So it would seem that there are some rumblings that G4, that long-dead TV network that once hosted Attack of the Show! and X-Play, may make some kind of return. The news has caused waves all over the net. Although it’s important to understand why. G4 hasn’t really been a thing since it shut down in-studio production in late 2012. The network had been suffering from a long decline in viewership, and it finally shut down production on November 30, 2014, ending final programming runs by the end of that year.
But earlier today, G4’s Attack of the Show! and X-Play both tweeted out a teaser that has caused a stir, and rumors of a G4 return. Check out the simple tease that has lit the web on fire down below.
Although it would be nice to see the network return to TV, that seems extremely unlikely; the number of legal hoops to jump through and licensing to pay for making that very hard to pull off in 2020.
The History of G4
And with the trend of “cable cutting” or getting rid of cable TV growing each month, there’s a lot standing in the way of a full return to the G4 TV network we all know. The decline of G4 as a brand began in earnest in 2010 when the channel was cut from US satellite TV carriage by DirecTV. That had been coming for some time though, as the programming on G4 had declined severely.
In its final years, G4 would transition into little more than syndicated “reality” TV; with hours-long blocks of COPS and Cheaters dominating the channel. That perception of the channel persists to this day. And that’s pretty sad, because G4 was kind of incredible.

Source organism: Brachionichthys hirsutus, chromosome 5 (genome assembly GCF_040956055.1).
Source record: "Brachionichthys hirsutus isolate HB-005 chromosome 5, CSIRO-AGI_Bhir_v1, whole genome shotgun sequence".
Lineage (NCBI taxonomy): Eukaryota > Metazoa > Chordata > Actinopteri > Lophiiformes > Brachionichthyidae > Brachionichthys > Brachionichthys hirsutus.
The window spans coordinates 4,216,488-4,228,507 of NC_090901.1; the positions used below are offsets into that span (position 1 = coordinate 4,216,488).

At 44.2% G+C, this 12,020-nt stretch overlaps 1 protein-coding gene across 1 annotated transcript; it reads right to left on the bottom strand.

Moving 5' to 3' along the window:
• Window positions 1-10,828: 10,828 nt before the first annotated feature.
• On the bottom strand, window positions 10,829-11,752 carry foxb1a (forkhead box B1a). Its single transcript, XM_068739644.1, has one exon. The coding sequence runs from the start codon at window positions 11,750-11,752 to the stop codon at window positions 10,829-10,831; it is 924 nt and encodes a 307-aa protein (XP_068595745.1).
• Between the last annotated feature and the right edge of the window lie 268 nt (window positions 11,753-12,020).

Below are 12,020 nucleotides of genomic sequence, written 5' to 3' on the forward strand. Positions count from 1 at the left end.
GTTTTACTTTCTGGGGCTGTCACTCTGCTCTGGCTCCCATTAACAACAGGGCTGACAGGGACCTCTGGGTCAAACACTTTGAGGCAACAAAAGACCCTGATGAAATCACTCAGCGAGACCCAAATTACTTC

In the years prior to the explosive growth of online games media and video websites like YouTube and Twitch, G4 was the first real attempt at making TV for gamers. It’s earlier incarnations were focused on gaming almost exclusively for the years of 2002-2006. After some internal shuffling and a merger with tech-focused TechTV, the network became known as G4TechTV. And while the network found solid success running both reruns of popular shows from both networks, as well as original content, things were still very rocky.
By 2009 the network had cut back its original programming and went toward a more brand-based and syndicated approach. Early deals with Marvel and other major names were key in launching G4TechTV into a new era. Though these issues were consistent, the network did become a bright spot for the industry, helping to make the likes of Geoff Keighley, Jessica Chobot, Olivia Munn, Kevin Pereira, Morgan Webb and Adam Sessler all household names in their own right. However, that didn’t last long as the channel was dropped by DirecTV in 2010, sending it into a long and slow death spiral. The real signal of the end was the loss of flagship shows X-Play and Attack of the Show in late 2012, which marked the last of its original programming to air on the channel.
So What’s Next?
It’s very hard to say what could lie ahead. The obvious solution would be to head to Twitch or YouTube and kick-off live programming via their streaming platforms. There’s a major cautionary tale there though, and that is the unfortunate collapse of Geek and Sundry.
Geek and Sundry was launched on April 2, 2012 by actress Felicia Day with Kim Evey and Sheri Bryant. After years of original broadcasts around board games, gaming, and other geek culture, the brand exploded. It became a titan of online media. G&S began producing shows that found immediate success on YouTube and Twitch, like Critical Role and Tabletop. Although the company suffered a slow decline after losing some of its most popular shows. This became most apparent when Critical Role spun off from the brand in 2018.
In August 2014, Geek and Sundry were acquired by Legendary Entertainment, and despite steady viewership, eventually folded into Nerdist, another brand owned by Legendary. That was met with mixed feelings from fans. And when combined with the loss of both Critical Role and Tabletop over the years, it ultimately spelled doom for the network. Their Twitch subscriber numbers have collapsed to barely more than 100, from a peak of over 50,000.
So unless G4 is bringing the perfect storm of unique and relatable content to make them an early breakout hit on Twitch, a streaming platform looks like a mixed bag in terms of success.